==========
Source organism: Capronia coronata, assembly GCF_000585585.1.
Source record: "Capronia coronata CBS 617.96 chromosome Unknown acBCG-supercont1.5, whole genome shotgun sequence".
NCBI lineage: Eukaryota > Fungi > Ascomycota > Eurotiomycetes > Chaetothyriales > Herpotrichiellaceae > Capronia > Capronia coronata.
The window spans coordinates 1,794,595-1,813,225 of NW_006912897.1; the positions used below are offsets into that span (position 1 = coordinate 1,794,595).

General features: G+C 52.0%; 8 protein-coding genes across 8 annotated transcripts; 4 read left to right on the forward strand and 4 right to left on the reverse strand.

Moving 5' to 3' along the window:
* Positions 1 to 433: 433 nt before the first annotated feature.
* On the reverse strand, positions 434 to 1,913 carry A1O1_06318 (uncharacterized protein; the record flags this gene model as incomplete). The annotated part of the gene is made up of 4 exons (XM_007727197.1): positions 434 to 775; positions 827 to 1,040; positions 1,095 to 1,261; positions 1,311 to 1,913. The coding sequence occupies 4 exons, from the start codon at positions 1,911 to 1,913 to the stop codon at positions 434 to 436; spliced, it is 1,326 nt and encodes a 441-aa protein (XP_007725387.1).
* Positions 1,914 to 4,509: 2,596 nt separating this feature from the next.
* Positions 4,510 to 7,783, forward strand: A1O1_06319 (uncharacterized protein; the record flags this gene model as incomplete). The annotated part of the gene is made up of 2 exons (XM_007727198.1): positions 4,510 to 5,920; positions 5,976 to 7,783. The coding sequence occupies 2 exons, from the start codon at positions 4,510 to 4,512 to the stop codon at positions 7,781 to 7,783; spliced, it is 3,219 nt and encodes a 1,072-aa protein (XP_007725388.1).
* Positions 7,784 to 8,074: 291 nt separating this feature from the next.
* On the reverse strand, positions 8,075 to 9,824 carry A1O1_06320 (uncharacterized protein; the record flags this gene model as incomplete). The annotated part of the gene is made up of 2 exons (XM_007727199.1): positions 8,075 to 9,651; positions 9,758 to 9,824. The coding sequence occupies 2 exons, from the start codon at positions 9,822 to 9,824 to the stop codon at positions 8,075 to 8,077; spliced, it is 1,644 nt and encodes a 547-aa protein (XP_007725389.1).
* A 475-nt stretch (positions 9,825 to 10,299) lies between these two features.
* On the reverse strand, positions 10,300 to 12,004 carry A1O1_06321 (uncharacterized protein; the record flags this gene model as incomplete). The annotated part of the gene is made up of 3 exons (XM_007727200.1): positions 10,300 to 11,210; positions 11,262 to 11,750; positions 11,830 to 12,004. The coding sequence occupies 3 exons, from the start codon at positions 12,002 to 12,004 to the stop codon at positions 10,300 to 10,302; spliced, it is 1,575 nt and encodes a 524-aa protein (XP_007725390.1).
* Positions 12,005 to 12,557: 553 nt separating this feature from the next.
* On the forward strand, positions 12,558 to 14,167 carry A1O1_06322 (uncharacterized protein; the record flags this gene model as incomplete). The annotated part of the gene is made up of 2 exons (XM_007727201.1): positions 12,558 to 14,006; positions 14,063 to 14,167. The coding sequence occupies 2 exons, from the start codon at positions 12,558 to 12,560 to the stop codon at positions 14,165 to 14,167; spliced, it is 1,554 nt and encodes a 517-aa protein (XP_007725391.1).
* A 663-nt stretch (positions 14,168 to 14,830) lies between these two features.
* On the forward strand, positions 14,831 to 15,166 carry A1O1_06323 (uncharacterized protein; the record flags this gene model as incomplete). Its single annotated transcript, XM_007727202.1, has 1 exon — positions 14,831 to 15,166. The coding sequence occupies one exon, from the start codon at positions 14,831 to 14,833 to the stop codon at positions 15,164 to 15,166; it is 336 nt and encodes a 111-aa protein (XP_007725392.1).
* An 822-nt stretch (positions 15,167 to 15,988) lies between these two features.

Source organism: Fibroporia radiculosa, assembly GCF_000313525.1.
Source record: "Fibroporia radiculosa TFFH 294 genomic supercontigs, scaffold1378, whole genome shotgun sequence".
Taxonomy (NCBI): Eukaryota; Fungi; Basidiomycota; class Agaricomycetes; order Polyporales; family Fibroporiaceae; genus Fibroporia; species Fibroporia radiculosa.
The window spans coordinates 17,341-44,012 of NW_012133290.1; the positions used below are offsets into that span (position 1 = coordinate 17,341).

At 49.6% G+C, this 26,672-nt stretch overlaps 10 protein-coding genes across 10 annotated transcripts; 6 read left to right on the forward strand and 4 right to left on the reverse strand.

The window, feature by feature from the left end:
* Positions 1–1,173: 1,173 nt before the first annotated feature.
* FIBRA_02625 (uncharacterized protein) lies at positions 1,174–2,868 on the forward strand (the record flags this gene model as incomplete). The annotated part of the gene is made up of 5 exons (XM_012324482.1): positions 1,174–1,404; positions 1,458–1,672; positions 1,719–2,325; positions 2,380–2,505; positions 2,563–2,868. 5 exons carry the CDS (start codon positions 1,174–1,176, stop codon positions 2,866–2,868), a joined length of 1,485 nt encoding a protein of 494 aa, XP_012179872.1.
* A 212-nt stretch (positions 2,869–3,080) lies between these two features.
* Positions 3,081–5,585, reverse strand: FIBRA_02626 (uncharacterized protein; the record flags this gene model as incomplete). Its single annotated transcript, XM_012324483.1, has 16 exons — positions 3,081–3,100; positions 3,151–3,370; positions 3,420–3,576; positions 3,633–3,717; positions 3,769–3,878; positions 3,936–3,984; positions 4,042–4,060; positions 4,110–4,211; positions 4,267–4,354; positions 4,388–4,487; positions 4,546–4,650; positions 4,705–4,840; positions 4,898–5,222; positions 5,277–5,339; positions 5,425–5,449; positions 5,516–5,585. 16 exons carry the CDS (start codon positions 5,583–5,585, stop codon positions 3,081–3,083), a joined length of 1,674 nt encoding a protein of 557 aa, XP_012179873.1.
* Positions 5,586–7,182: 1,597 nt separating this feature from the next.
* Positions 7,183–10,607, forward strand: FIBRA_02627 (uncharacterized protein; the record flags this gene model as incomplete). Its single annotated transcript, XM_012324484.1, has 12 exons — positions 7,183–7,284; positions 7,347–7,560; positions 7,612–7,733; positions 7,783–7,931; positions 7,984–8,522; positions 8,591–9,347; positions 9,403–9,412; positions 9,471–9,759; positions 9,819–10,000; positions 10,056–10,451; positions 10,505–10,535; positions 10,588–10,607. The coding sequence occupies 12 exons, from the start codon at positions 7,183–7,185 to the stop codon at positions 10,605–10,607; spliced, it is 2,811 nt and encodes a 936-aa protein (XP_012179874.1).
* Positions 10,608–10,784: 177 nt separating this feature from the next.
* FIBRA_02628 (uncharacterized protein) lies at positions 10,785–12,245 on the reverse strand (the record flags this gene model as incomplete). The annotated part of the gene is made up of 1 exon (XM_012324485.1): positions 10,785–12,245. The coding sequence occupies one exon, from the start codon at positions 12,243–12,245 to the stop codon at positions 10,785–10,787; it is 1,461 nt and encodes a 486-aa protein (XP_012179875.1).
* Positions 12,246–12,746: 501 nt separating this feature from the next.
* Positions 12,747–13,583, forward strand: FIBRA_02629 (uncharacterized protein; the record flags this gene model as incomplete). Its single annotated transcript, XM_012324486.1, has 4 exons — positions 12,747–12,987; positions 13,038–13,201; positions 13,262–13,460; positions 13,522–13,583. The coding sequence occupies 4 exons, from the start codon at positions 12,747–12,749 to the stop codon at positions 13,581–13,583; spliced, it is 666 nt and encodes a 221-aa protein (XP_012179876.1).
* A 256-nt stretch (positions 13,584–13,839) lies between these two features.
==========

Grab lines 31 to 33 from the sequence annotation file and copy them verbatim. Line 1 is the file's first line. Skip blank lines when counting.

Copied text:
* Positions 7,183–10,607, forward strand: FIBRA_02627 (uncharacterized protein; the record flags this gene model as incomplete). Its single annotated transcript, XM_012324484.1, has 12 exons — positions 7,183–7,284; positions 7,347–7,560; positions 7,612–7,733; positions 7,783–7,931; positions 7,984–8,522; positions 8,591–9,347; positions 9,403–9,412; positions 9,471–9,759; positions 9,819–10,000; positions 10,056–10,451; positions 10,505–10,535; positions 10,588–10,607. The coding sequence occupies 12 exons, from the start codon at positions 7,183–7,185 to the stop codon at positions 10,605–10,607; spliced, it is 2,811 nt and encodes a 936-aa protein (XP_012179874.1).
* Positions 10,608–10,784: 177 nt separating this feature from the next.
* FIBRA_02628 (uncharacterized protein) lies at positions 10,785–12,245 on the reverse strand (the record flags this gene model as incomplete). The annotated part of the gene is made up of 1 exon (XM_012324485.1): positions 10,785–12,245. The coding sequence occupies one exon, from the start codon at positions 12,243–12,245 to the stop codon at positions 10,785–10,787; it is 1,461 nt and encodes a 486-aa protein (XP_012179875.1).